Ontarians, set your diaries now: Niagara will be screened at the Capitol Theatre in Port Hope on October 14, as part of this year’s Vintage Film Festival, sponsored by the Marie Dressler Foundation (the Canadian-born character actress was an idol to Marilyn.) Mark Baker reviews Niagarahere.
“The story starts relatively quickly and the tension keeps increasing. I was surprised at just how quickly the story unfolded. There are some nice plot twists along the way as well that kept me engaged.
Likewise, the acting was wonderful. I’m not that familiar with Marilyn Monroe as an actress (this is only the second film I’ve seen her in), but her performance here was strong. You could see her character’s mind working. The rest of the main cast is just as good, which is one reason why I got so lost in the story so easily.
While the movie was filmed partially on sound stages in California, it was also partially filmed on location. That gives the sinister story a gorgeous backdrop. The Technicolor picture adds to the beauty.
The bigger issue are a couple of plot holes. Yes, you can guess how the characters got to where they are, but it is truly never explained …”
Shelley Niro, a Mohawk visual artist and filmmaker born in Niagara Falls in 1954, is the subject of a current exhibition at the Ryerson Image Center in Toronto until August 5, Blouin Artinfo reports.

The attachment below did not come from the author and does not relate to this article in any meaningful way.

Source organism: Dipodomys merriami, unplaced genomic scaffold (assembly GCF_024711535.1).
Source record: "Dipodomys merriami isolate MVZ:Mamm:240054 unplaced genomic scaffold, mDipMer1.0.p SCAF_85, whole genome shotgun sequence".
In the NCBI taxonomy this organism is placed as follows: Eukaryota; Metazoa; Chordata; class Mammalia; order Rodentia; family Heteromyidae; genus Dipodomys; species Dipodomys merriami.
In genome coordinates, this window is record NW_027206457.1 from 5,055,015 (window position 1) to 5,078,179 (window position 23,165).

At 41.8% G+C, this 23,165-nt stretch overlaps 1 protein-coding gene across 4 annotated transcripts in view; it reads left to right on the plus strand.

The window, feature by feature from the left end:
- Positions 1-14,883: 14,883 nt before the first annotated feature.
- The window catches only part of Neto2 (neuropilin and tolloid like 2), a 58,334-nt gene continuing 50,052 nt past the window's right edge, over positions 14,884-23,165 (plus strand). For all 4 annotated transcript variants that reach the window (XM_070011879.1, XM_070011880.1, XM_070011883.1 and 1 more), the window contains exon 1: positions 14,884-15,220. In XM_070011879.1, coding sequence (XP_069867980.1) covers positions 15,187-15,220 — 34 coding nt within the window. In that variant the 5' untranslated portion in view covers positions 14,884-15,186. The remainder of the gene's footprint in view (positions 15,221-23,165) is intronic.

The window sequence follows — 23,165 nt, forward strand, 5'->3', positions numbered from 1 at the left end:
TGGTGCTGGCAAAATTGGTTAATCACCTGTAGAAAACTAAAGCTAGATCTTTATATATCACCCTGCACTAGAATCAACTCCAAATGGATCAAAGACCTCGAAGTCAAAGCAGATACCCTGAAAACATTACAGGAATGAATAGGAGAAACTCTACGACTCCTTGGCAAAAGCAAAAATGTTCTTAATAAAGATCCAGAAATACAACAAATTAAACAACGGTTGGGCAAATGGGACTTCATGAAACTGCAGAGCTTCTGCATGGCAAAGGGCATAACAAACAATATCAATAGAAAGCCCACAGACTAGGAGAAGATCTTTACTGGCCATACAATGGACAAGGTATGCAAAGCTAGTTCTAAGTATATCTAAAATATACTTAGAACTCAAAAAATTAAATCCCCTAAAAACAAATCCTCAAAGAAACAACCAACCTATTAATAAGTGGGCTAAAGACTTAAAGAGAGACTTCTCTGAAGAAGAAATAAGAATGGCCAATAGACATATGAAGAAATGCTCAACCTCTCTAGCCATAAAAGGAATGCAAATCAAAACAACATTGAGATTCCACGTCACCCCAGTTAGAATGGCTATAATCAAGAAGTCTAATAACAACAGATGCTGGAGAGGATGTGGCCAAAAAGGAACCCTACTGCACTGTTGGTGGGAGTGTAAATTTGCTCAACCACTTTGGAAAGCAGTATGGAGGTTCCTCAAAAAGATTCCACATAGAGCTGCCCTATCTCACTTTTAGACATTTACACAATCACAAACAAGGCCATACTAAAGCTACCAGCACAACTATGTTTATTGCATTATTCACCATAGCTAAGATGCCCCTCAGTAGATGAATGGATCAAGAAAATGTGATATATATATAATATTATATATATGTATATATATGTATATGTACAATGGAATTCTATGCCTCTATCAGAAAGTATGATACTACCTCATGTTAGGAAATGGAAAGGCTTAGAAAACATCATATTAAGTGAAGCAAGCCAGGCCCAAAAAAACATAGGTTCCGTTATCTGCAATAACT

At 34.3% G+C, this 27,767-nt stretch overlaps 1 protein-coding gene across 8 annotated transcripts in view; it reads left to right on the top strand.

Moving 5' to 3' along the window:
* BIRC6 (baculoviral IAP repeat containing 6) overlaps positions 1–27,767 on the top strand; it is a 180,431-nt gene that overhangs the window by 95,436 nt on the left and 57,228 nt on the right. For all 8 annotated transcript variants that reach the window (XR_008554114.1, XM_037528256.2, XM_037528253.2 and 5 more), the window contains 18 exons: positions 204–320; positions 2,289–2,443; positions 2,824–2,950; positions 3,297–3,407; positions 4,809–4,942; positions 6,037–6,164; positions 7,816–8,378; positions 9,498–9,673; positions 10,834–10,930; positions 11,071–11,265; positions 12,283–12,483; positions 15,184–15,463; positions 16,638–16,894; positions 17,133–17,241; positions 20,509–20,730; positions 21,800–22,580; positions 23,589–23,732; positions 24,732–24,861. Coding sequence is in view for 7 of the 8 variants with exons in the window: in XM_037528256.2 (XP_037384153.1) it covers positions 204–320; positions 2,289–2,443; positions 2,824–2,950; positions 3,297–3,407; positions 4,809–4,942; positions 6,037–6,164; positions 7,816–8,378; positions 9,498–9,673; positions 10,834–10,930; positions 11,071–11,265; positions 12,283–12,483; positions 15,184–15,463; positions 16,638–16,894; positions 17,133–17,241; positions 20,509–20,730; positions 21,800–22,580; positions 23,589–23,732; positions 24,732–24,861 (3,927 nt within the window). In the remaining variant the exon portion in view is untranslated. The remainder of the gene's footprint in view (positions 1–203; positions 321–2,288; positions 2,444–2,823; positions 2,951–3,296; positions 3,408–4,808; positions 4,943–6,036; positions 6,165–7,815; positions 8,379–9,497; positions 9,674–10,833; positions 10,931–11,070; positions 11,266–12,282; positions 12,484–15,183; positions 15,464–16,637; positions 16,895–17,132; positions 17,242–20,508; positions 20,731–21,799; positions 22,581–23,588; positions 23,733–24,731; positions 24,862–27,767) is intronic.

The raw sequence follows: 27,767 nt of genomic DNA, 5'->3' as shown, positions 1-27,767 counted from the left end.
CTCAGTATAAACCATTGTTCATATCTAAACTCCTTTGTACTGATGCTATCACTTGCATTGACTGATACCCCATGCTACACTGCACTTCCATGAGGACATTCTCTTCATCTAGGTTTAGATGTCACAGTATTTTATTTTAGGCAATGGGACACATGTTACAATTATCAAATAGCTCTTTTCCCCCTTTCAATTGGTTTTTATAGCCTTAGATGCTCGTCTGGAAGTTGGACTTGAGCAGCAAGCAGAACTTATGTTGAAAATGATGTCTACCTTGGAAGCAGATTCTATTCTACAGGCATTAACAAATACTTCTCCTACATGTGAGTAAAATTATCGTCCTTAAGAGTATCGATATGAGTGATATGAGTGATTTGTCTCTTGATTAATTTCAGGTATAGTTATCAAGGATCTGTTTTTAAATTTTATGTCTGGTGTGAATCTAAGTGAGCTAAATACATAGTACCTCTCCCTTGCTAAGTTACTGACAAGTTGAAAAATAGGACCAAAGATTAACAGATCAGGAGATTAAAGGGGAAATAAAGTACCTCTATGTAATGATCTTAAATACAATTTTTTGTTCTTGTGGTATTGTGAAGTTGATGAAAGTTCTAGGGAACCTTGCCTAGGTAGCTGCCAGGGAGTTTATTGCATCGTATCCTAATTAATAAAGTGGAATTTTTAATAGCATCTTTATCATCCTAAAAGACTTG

“This retrospective includes both seminal projects and never-before-shown photographs, along with some of the artist’s most recent works. A member of the Six Nations Reserve, Bay of Quinte Mohawk, Turtle Clan, Niro combines beadwork designs, archival images, family pictures, videos, and installation to question traditional representations of Indigenous peoples, with a particular focus on womanhood. Challenging stereotypes, Niro’s portraits explore notions of culture and identity with sensitivity and humor.
She is most noted for her photographs using herself and female family members cast in contemporary positions to challenge the stereotypes and cliches of Native American women. Niro explored the oral history of the Iroquois people in general and the diaspora of Mohawk people in particular. She is known for her photography, which often combines portraits of contemporary Native women with traditional Mohawk imagery. She uses herself, friends, and family members as models. Her 1992 photographic series, ‘This Land Is Mime Land’ and ‘500 Year Itch’ employ humorous pop culture references, such as Elvis Presley and Marilyn Monroe. Niro often works in diptychs and triptychs, using photographic processes such as photo montage, hand tints, and sepia tones.
Shelly Niro is often compared to the artist Cindy Sherman because they both cast themselves in different roles in an attempt to break down various stereotypes. Niro, however never fully disguises herself. ‘She wants the viewer to recognize her within her manifestations.'”
Some Like It Hot is an interesting choice to open the Film Noir Au Canal festival on the banks of the Lachine Canal in Montreal, Quebec. While it’s primarily a comedy, it also contains elements of the classic crime movie. And there’s music too!